Several Ukrainians seeking asylum in the United States were turned away by US border patrol officers due to the Covid-19 policy made last 2020.
In an interview with San Diego Union Tribune, a Ukrainian national, Sofiia, fled her country together with her three children heading to the only family she has outside of Ukraine, a U.S. citizen who lives in California.
The 34-year-old mother was denied entry to the US twice due to the Covid-19 policy. This brought confusion to the asylum seekers because Brandon made an announcement to welcome Ukrainian refugees with open arms.
Brandon has opened the US border to over 2 million illegal aliens in one year without any ID or Covid testing documentation.
San Diego Union Tribune reported:
U.S. border officials in San Diego on Wednesday turned away a Ukrainian family that was trying to seek asylum from the Russian invasion.
The 34-year-old mother, who asked to be identified as Sofiia, and her three children ages 14, 12 and 6, said that when she fled her country, she headed to the only family she has outside of Ukraine — U.S. citizens who live in California. But she was turned back by the same border policies that have stopped asylum seekers from around the world and stranded them in Tijuana for years.
“I’m not asking for anything from the United States, just to be let in,” Sofiia said. “All we need is to be safe. All we want is to keep our lives safe.”
She has a typed letter from her U.S. relatives explaining who she is and promising to take care of her living expenses.
A spokesperson from Customs and Border Protection said the agency is “looking into the situation.”
While the United States offered “temporary protected status” to Ukrainians already present in the U.S. when the invasion began, that protection from deportation does not extend to anyone who arrives later. That means any Ukrainians who manage to flee to the U.S. border will have to navigate the same restrictions that have sent other asylum seekers back to Mexico, where thousands of asylum seekers have faced kidnappings, assaults and other violent attacks.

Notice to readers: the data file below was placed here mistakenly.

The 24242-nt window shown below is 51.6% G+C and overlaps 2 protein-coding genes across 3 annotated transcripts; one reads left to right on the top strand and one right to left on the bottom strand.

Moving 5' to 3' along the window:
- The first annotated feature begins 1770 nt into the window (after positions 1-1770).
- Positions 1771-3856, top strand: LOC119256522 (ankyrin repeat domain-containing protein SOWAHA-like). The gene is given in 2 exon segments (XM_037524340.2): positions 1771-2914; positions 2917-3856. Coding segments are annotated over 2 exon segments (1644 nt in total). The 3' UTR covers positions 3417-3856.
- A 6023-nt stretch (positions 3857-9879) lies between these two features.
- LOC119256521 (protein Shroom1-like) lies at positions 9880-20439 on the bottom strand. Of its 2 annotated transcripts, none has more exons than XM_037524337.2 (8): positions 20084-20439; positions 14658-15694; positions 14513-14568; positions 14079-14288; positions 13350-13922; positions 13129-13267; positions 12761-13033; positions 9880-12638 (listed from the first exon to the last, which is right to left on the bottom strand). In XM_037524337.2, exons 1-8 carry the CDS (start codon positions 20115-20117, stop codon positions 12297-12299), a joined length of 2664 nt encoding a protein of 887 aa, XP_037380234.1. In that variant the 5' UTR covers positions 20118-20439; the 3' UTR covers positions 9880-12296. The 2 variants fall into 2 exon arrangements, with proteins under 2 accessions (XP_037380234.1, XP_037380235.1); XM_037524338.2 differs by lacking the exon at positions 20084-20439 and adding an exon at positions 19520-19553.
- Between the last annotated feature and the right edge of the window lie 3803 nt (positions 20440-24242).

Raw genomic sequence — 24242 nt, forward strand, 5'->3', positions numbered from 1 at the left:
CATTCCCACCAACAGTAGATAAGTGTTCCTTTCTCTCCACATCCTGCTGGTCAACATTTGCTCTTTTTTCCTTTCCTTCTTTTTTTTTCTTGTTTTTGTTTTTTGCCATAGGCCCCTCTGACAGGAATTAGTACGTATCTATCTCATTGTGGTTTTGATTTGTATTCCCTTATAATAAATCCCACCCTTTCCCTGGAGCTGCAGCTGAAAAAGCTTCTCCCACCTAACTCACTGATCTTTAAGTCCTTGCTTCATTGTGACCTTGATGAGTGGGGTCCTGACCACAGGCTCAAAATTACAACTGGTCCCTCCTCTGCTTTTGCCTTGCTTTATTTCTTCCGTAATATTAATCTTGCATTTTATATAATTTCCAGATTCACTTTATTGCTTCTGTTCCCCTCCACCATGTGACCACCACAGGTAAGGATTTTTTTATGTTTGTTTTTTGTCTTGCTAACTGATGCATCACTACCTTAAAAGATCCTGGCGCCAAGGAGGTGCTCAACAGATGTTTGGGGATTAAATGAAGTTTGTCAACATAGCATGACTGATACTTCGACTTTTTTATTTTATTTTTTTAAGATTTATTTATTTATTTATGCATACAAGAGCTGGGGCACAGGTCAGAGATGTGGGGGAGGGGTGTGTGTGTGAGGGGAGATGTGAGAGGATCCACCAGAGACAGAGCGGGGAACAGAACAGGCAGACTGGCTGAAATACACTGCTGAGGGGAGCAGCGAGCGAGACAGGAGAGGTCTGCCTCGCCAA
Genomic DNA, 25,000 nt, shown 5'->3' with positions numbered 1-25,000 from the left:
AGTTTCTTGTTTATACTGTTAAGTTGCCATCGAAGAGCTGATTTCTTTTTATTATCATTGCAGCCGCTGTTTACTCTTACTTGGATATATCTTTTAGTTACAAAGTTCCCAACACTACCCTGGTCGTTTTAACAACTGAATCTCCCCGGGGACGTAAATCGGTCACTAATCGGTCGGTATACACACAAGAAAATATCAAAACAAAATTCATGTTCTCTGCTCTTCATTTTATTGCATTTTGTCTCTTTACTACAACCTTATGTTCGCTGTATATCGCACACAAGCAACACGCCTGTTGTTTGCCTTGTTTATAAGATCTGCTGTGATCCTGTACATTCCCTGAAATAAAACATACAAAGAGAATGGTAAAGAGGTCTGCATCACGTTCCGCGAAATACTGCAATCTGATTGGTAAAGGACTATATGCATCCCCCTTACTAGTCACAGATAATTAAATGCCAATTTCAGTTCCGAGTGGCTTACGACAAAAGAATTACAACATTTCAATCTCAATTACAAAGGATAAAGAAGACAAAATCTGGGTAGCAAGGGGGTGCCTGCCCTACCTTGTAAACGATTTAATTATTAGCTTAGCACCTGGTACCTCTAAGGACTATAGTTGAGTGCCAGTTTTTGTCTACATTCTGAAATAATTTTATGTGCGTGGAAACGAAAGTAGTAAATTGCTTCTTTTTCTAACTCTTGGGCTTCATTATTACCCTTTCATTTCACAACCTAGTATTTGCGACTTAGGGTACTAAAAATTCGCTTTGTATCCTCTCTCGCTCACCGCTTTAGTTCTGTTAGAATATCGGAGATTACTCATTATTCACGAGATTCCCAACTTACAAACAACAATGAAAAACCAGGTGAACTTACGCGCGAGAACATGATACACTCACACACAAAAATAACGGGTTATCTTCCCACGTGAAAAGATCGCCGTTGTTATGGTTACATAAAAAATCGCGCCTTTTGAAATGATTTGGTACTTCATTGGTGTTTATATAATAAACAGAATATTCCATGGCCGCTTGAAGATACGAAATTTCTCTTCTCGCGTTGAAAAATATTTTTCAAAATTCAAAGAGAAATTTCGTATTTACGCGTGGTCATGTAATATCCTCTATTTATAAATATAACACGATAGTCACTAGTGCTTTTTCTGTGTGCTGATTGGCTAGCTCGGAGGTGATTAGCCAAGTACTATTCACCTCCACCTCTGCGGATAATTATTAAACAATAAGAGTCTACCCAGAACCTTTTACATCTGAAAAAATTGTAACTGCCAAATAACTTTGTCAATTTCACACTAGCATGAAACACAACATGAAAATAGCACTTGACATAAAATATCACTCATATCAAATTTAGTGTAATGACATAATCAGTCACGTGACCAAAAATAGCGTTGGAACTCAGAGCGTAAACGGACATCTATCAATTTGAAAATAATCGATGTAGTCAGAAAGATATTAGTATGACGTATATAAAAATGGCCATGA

Sofiia only learned about the policy after she was turned away from the border twice — once in a car and once on foot.
She had been a Hebrew teacher in Ukraine.
“It was OK until February 24,” she said, referencing the date that Russia invaded her country.
Her family members in California urged her to get out. She had to leave behind most of her loved ones, including her mother, and drove her car to Moldova, then Romania.
“I left a little bit before it got too tough, but now my family can’t even leave their houses. It was my luck I listened to my friends,” Sofiia said. “I was afraid for my kids. That’s why I left.”
Read more here.
Ever since Brandon took office, he has opened the floodgates on the US Southern Border, catching the attention of the entire world in the process.
At least these Ukrainians are educated war refugees and not illiterate third-world economic migrants.
The Gateway Pundit previously reported that this influx of Russians and Ukrainians did not begin when Putin invaded Ukraine, either. Instead, it has been going on for several months, increasing as time goes on, as the prospect of war in the region heated up. According to U.S. border officials, around 6,400 Russians were encountered between October 2021 and January 2022, which is substantially more than the number seen in all of the fiscal year 2021 (4,100).
Following Putin’s invasion, the number is expected to rise dramatically as more people are displaced. The number of encounters for February and March has not been released as of yet, so there is no word as of yet on how much of increase border agents are seeing currently.